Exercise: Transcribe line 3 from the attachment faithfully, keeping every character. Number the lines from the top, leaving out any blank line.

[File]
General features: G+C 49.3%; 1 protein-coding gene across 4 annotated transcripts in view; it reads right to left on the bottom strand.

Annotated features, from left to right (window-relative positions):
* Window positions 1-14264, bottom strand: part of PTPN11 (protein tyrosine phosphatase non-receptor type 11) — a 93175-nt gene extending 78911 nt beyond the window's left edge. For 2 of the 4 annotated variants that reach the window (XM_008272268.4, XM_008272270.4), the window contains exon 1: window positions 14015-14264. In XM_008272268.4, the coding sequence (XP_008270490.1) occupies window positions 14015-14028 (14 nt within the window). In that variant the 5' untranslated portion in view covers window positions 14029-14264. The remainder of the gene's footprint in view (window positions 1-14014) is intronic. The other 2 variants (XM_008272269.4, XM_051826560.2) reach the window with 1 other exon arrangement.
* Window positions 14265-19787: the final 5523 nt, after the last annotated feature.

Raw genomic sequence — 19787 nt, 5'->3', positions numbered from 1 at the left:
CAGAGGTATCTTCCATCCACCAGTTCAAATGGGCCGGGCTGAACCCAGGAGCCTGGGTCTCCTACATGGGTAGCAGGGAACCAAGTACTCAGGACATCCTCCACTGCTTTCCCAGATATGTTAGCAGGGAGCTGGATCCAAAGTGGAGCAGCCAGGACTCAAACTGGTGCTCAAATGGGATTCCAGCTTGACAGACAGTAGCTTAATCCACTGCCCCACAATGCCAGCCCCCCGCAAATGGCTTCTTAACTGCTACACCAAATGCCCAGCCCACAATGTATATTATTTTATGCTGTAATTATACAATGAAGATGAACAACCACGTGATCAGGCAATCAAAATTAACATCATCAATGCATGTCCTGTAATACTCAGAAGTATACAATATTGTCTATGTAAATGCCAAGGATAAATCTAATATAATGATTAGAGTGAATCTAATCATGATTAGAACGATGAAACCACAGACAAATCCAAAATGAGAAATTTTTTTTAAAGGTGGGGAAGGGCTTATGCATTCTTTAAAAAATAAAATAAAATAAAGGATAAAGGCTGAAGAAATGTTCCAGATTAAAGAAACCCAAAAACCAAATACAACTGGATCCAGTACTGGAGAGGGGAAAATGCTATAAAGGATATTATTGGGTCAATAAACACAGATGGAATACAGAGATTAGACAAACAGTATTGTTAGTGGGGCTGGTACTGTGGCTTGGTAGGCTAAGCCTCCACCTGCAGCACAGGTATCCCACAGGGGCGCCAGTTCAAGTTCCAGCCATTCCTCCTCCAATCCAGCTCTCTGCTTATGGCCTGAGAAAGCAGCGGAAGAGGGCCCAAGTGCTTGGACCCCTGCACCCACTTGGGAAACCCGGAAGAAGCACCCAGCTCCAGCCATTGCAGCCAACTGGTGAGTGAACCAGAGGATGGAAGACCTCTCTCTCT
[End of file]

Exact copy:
* Window positions 1-14264, bottom strand: part of PTPN11 (protein tyrosine phosphatase non-receptor type 11) — a 93175-nt gene extending 78911 nt beyond the window's left edge. For 2 of the 4 annotated variants that reach the window (XM_008272268.4, XM_008272270.4), the window contains exon 1: window positions 14015-14264. In XM_008272268.4, the coding sequence (XP_008270490.1) occupies window positions 14015-14028 (14 nt within the window). In that variant the 5' untranslated portion in view covers window positions 14029-14264. The remainder of the gene's footprint in view (window positions 1-14014) is intronic. The other 2 variants (XM_008272269.4, XM_051826560.2) reach the window with 1 other exon arrangement.